Don't worry. I didn't watch Deep Space Nine, either. Fans tell me it got good during the third season but I couldn't get through the first. That's why fans are terrible people.

But Quark isn't real as he's really Armin Shimerman.

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I heard that Deep Space Nine was ripped off of Babylon 5. I'm not sure if that makes me want to see it more, or less. Pretty much everything rips off something, but in this situation it seems more blatant (Babylon 5 was originally pitched to Paramount, who rejected it and then made DS9 with the ideas.) On the other hand, it means that DS9 is very similar to Babylon 5, which is good. I guess in the end, though, I don't really need a second space-station-based TV sci-fi epic.
What's a "Leppo?"

Re: Are Quarks Real?
« Reply #21 on: July 06, 2013, 01:19:24 PM »
Most of this seems kind of pointless. I mean, whether or not quarks actually exist is irrelevant to the theories involved, in the sense that regardless the concept is explanatorily useful for subatomic models' predictive capabilities. It's possible (though perhaps quite unlikely) that they'll be dumped the way the luminiferous aether and absolute space and time were a century ago (William Lane Craig notwithstanding).
Which means that to me the offer of certainty, the offer of complete security, the offer of an impermeable faith that can\'t give way, is the offer of something not worth having.
[...]
Take the risk of thinking for yourself. Much more happiness, truth, beauty & wisdom, will come to you that way.
-Christopher Hitchens

Offline the_antithesis

Re: Are Quarks Real?
« Reply #22 on: July 06, 2013, 01:38:33 PM »
Quote from: "missingnocchi"
I heard that Deep Space Nine was ripped off of Babylon 5.

The two shows are similar in that they take place on a space station rather than a ship. Beyond that, I really don't know. By season three the started the Dominion War storyline which may be similar to the political intrigue and bullshit bullshit bullshit of Babylon 5. I wouldn't know. I didn't get past the pilot. but I suppose at that point the politics and war situation of both shows are similar because politics and war are remarkably similar.

But then, I didn't watch either show. I just knew enough to make a lame joke which has now become incredibly lame. Like a lameness singularity. Lameularity.

Offline Solitary

Re: Are Quarks Real?
« Reply #23 on: July 06, 2013, 02:28:35 PM »
:Hangman:  Solitary
There is nothing more frightful than ignorance in action.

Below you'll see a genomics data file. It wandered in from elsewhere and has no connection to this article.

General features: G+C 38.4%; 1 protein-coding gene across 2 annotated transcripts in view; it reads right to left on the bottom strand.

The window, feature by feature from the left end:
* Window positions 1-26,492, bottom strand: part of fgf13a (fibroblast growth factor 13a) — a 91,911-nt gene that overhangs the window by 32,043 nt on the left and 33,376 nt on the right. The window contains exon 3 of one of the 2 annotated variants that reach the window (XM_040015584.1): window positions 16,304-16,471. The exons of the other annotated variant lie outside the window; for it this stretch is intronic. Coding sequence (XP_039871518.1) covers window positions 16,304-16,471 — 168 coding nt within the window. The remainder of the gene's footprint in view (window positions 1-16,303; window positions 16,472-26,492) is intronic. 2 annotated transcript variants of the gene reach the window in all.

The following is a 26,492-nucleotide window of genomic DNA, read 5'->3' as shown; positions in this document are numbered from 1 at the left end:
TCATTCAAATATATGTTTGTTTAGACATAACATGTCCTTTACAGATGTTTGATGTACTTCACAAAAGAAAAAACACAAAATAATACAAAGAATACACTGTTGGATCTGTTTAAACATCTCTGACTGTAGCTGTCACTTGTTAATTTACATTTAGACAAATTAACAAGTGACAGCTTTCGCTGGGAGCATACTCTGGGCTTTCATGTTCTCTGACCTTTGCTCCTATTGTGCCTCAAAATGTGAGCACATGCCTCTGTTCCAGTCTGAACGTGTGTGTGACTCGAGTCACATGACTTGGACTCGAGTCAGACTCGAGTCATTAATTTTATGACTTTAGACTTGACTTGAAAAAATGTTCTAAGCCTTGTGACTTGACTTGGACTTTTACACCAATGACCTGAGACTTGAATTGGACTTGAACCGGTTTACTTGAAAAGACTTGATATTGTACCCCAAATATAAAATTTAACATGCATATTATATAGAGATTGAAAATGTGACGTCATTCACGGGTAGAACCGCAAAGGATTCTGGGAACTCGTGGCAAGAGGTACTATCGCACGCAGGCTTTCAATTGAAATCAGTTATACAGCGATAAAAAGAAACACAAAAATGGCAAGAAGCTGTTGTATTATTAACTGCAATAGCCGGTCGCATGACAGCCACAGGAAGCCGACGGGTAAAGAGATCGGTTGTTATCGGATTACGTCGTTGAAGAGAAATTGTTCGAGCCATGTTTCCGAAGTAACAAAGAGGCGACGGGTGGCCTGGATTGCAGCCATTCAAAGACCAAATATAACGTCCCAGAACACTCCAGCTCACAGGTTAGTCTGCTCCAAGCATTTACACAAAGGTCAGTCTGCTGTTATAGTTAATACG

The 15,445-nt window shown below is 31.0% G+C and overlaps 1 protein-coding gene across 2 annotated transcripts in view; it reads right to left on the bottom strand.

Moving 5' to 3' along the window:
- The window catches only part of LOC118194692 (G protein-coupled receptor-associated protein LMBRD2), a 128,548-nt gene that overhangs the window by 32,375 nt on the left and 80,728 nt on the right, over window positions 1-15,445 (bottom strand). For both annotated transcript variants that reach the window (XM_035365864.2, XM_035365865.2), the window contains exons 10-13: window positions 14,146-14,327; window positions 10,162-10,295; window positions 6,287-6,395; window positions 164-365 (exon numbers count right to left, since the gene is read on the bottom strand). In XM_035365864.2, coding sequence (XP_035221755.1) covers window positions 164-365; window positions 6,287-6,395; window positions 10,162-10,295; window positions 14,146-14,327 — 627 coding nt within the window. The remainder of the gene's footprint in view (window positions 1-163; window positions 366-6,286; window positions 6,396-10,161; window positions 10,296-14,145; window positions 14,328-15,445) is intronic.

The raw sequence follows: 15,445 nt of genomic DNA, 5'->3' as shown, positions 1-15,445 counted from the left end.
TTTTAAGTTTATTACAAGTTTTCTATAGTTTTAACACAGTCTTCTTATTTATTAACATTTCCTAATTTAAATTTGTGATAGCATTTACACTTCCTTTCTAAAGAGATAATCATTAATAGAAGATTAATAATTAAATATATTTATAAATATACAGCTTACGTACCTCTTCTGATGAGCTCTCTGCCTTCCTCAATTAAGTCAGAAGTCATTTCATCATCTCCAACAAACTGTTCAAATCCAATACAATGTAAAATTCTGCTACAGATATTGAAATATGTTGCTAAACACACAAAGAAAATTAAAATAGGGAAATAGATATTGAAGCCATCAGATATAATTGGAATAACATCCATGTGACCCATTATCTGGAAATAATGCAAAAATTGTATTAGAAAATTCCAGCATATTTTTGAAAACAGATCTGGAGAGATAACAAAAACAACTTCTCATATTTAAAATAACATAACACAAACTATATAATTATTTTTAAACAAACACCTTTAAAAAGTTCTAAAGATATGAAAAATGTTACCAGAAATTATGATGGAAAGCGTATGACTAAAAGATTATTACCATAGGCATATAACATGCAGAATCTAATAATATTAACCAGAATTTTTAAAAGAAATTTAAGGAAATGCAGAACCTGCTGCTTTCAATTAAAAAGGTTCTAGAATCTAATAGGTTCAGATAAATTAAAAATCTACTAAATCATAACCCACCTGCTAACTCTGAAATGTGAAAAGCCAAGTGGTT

Offline Solitary

Re: Are Quarks Real?
« Reply #24 on: July 06, 2013, 02:54:27 PM »
Quote from: "Hakurei Reimu"
Quote from: "Solitary"
Basically, you can't see an isolated quark because the color force does not let them go, and the energy required to separate them produces quark-antiquark pairs long before they are far enough apart to observe separately.

 

However, they scatter high-energy electrons, just like isolated particles. In other words, just like you do in an electron microscope, except the energy of the electrons is much higher than in those experiments.

We knew about the element aluminum about two decades before the elemental form was isolated.

Quote from: "Solitary"
Another way of looking at quark confinement is expressed by Rohlf. "When we try to pull a quark out of a proton, for example by striking the quark with another energetic particle, the quark experiences a potential energy barrier from the strong interaction that increases with distance." As the example of alpha decay demonstrates, having a barrier higher than the particle energy does not prevent the escape of the particle - quantum mechanical tunneling gives a finite probability for a 6 MeV alpha particle to get through a 30 MeV high energy barrier.

But the energy barrier for the alpha particle is thin enough for tunneling to be effective. In the case of the barrier facing the quark, the energy barrier does not drop off with distance, but in fact increases.

In 1977, an experimental group at Fermilab led by Leon Lederman discovered a new resonance at 9.4 GeV/c^2 which was interpreted as a bottom-antibottom quark pair and called the Upsilon meson. From this experiment, the mass of the bottom quark is implied to be about 5 GeV/c^2. The reaction being studied was

where N was a copper or platinum nucleus. The spectrometer had a muon-pair mass resolution of about 2%, which allowed them to measure an excess of events at 9.4 GeV/c^2. This resonance has been subsequently studied at other accelerators with a detailed investigation of the bound states of the bottom-antibottom meson.
Next!  :roll:  Solitary
I know you snipped this out of an article. There's a blank spot where an equation should be.

And what are you arguing here? Are you arguing that quarks do exist, or are they just mathematical conveniences? As far as I'm concerned, the existence of quarks is as established as anything else in science, or even common sense.